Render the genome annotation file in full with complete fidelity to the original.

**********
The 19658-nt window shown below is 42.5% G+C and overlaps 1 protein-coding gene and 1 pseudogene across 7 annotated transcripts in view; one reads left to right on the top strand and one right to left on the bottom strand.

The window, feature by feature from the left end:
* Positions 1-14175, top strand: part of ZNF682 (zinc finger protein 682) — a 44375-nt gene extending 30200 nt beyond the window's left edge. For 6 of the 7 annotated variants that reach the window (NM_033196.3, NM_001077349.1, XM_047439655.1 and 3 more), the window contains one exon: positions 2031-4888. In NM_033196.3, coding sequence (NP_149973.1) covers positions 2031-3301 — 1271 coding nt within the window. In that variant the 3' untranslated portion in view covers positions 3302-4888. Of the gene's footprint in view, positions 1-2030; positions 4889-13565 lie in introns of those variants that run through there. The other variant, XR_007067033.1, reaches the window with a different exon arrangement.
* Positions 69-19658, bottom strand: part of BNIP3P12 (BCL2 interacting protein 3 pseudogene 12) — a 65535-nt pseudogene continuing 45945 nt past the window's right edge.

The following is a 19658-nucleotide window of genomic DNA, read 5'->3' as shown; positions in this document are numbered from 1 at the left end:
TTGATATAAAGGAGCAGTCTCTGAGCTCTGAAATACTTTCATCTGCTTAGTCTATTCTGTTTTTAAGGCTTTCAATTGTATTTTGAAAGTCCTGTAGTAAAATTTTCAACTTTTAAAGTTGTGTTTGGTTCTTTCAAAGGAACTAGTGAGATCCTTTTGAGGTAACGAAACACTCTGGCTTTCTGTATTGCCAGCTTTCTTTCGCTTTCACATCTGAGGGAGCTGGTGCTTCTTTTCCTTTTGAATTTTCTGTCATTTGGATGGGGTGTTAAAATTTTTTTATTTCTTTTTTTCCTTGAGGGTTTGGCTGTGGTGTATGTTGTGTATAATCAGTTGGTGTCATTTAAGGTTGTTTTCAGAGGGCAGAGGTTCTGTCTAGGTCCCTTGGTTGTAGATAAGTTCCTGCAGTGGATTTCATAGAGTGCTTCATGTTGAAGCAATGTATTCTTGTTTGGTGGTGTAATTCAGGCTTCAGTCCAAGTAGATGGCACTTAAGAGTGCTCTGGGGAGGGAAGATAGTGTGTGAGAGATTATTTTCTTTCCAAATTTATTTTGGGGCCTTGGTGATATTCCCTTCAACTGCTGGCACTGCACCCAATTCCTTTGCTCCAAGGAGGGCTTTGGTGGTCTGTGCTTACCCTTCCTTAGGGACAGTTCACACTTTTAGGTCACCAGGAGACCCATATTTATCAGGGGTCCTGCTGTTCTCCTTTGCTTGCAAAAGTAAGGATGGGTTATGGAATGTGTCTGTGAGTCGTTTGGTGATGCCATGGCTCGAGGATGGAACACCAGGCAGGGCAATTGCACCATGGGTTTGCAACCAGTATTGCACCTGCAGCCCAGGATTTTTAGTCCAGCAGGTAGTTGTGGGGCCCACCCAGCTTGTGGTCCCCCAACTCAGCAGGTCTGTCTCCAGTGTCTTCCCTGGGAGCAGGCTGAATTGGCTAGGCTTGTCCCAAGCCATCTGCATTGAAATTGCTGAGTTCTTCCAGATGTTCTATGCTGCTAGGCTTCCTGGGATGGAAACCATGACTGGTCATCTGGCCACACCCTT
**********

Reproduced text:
The 19658-nt window shown below is 42.5% G+C and overlaps 1 protein-coding gene and 1 pseudogene across 7 annotated transcripts in view; one reads left to right on the top strand and one right to left on the bottom strand.

The window, feature by feature from the left end:
* Positions 1-14175, top strand: part of ZNF682 (zinc finger protein 682) — a 44375-nt gene extending 30200 nt beyond the window's left edge. For 6 of the 7 annotated variants that reach the window (NM_033196.3, NM_001077349.1, XM_047439655.1 and 3 more), the window contains one exon: positions 2031-4888. In NM_033196.3, coding sequence (NP_149973.1) covers positions 2031-3301 — 1271 coding nt within the window. In that variant the 3' untranslated portion in view covers positions 3302-4888. Of the gene's footprint in view, positions 1-2030; positions 4889-13565 lie in introns of those variants that run through there. The other variant, XR_007067033.1, reaches the window with a different exon arrangement.
* Positions 69-19658, bottom strand: part of BNIP3P12 (BCL2 interacting protein 3 pseudogene 12) — a 65535-nt pseudogene continuing 45945 nt past the window's right edge.

The following is a 19658-nucleotide window of genomic DNA, read 5'->3' as shown; positions in this document are numbered from 1 at the left end:
TTGATATAAAGGAGCAGTCTCTGAGCTCTGAAATACTTTCATCTGCTTAGTCTATTCTGTTTTTAAGGCTTTCAATTGTATTTTGAAAGTCCTGTAGTAAAATTTTCAACTTTTAAAGTTGTGTTTGGTTCTTTCAAAGGAACTAGTGAGATCCTTTTGAGGTAACGAAACACTCTGGCTTTCTGTATTGCCAGCTTTCTTTCGCTTTCACATCTGAGGGAGCTGGTGCTTCTTTTCCTTTTGAATTTTCTGTCATTTGGATGGGGTGTTAAAATTTTTTTATTTCTTTTTTTCCTTGAGGGTTTGGCTGTGGTGTATGTTGTGTATAATCAGTTGGTGTCATTTAAGGTTGTTTTCAGAGGGCAGAGGTTCTGTCTAGGTCCCTTGGTTGTAGATAAGTTCCTGCAGTGGATTTCATAGAGTGCTTCATGTTGAAGCAATGTATTCTTGTTTGGTGGTGTAATTCAGGCTTCAGTCCAAGTAGATGGCACTTAAGAGTGCTCTGGGGAGGGAAGATAGTGTGTGAGAGATTATTTTCTTTCCAAATTTATTTTGGGGCCTTGGTGATATTCCCTTCAACTGCTGGCACTGCACCCAATTCCTTTGCTCCAAGGAGGGCTTTGGTGGTCTGTGCTTACCCTTCCTTAGGGACAGTTCACACTTTTAGGTCACCAGGAGACCCATATTTATCAGGGGTCCTGCTGTTCTCCTTTGCTTGCAAAAGTAAGGATGGGTTATGGAATGTGTCTGTGAGTCGTTTGGTGATGCCATGGCTCGAGGATGGAACACCAGGCAGGGCAATTGCACCATGGGTTTGCAACCAGTATTGCACCTGCAGCCCAGGATTTTTAGTCCAGCAGGTAGTTGTGGGGCCCACCCAGCTTGTGGTCCCCCAACTCAGCAGGTCTGTCTCCAGTGTCTTCCCTGGGAGCAGGCTGAATTGGCTAGGCTTGTCCCAAGCCATCTGCATTGAAATTGCTGAGTTCTTCCAGATGTTCTATGCTGCTAGGCTTCCTGGGATGGAAACCATGACTGGTCATCTGGCCACACCCTT